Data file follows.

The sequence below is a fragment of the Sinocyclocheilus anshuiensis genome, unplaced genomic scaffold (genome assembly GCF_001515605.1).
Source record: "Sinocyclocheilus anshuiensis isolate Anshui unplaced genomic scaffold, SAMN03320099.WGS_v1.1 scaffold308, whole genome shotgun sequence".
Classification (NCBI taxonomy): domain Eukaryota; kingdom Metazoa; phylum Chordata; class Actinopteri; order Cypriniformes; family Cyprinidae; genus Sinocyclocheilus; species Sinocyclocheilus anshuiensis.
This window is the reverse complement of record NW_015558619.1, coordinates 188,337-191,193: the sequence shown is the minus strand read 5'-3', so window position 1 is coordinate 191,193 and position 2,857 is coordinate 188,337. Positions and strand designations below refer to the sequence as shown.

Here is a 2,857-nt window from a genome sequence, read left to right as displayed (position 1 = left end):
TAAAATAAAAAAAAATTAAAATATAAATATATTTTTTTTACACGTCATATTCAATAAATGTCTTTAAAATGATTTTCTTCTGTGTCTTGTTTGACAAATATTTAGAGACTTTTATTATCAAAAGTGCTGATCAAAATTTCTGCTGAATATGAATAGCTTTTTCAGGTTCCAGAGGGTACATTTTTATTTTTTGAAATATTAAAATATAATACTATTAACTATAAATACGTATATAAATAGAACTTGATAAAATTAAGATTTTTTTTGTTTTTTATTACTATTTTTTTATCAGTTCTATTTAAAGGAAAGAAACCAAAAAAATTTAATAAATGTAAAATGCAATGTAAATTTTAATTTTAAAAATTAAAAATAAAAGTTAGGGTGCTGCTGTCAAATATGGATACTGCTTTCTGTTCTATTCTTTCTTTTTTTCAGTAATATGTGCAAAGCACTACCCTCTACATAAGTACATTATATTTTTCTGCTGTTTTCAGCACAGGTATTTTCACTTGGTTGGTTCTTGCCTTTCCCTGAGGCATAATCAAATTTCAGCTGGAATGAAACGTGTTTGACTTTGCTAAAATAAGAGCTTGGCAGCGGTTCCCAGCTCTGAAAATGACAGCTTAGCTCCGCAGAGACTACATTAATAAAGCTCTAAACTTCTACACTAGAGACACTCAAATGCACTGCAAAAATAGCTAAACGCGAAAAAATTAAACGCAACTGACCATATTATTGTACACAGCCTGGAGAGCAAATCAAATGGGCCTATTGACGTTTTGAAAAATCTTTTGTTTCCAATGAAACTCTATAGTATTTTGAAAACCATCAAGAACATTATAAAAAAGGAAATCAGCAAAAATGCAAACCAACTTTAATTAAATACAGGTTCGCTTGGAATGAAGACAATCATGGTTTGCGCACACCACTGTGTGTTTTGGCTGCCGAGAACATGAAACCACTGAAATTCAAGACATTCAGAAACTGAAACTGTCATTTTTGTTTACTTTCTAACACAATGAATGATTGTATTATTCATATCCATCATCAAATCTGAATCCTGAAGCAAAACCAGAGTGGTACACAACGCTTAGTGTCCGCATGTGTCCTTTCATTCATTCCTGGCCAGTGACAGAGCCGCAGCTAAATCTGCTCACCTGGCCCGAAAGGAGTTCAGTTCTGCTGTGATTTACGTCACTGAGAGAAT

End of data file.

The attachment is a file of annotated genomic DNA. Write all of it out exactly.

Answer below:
The sequence below is a fragment of the Sinocyclocheilus anshuiensis genome, unplaced genomic scaffold (genome assembly GCF_001515605.1).
Source record: "Sinocyclocheilus anshuiensis isolate Anshui unplaced genomic scaffold, SAMN03320099.WGS_v1.1 scaffold308, whole genome shotgun sequence".
Classification (NCBI taxonomy): domain Eukaryota; kingdom Metazoa; phylum Chordata; class Actinopteri; order Cypriniformes; family Cyprinidae; genus Sinocyclocheilus; species Sinocyclocheilus anshuiensis.
This window is the reverse complement of record NW_015558619.1, coordinates 188,337-191,193: the sequence shown is the minus strand read 5'-3', so window position 1 is coordinate 191,193 and position 2,857 is coordinate 188,337. Positions and strand designations below refer to the sequence as shown.

Here is a 2,857-nt window from a genome sequence, read left to right as displayed (position 1 = left end):
TAAAATAAAAAAAAATTAAAATATAAATATATTTTTTTTACACGTCATATTCAATAAATGTCTTTAAAATGATTTTCTTCTGTGTCTTGTTTGACAAATATTTAGAGACTTTTATTATCAAAAGTGCTGATCAAAATTTCTGCTGAATATGAATAGCTTTTTCAGGTTCCAGAGGGTACATTTTTATTTTTTGAAATATTAAAATATAATACTATTAACTATAAATACGTATATAAATAGAACTTGATAAAATTAAGATTTTTTTTGTTTTTTATTACTATTTTTTTATCAGTTCTATTTAAAGGAAAGAAACCAAAAAAATTTAATAAATGTAAAATGCAATGTAAATTTTAATTTTAAAAATTAAAAATAAAAGTTAGGGTGCTGCTGTCAAATATGGATACTGCTTTCTGTTCTATTCTTTCTTTTTTTCAGTAATATGTGCAAAGCACTACCCTCTACATAAGTACATTATATTTTTCTGCTGTTTTCAGCACAGGTATTTTCACTTGGTTGGTTCTTGCCTTTCCCTGAGGCATAATCAAATTTCAGCTGGAATGAAACGTGTTTGACTTTGCTAAAATAAGAGCTTGGCAGCGGTTCCCAGCTCTGAAAATGACAGCTTAGCTCCGCAGAGACTACATTAATAAAGCTCTAAACTTCTACACTAGAGACACTCAAATGCACTGCAAAAATAGCTAAACGCGAAAAAATTAAACGCAACTGACCATATTATTGTACACAGCCTGGAGAGCAAATCAAATGGGCCTATTGACGTTTTGAAAAATCTTTTGTTTCCAATGAAACTCTATAGTATTTTGAAAACCATCAAGAACATTATAAAAAAGGAAATCAGCAAAAATGCAAACCAACTTTAATTAAATACAGGTTCGCTTGGAATGAAGACAATCATGGTTTGCGCACACCACTGTGTGTTTTGGCTGCCGAGAACATGAAACCACTGAAATTCAAGACATTCAGAAACTGAAACTGTCATTTTTGTTTACTTTCTAACACAATGAATGATTGTATTATTCATATCCATCATCAAATCTGAATCCTGAAGCAAAACCAGAGTGGTACACAACGCTTAGTGTCCGCATGTGTCCTTTCATTCATTCCTGGCCAGTGACAGAGCCGCAGCTAAATCTGCTCACCTGGCCCGAAAGGAGTTCAGTTCTGCTGTGATTTACGTCACTGAGAGAAT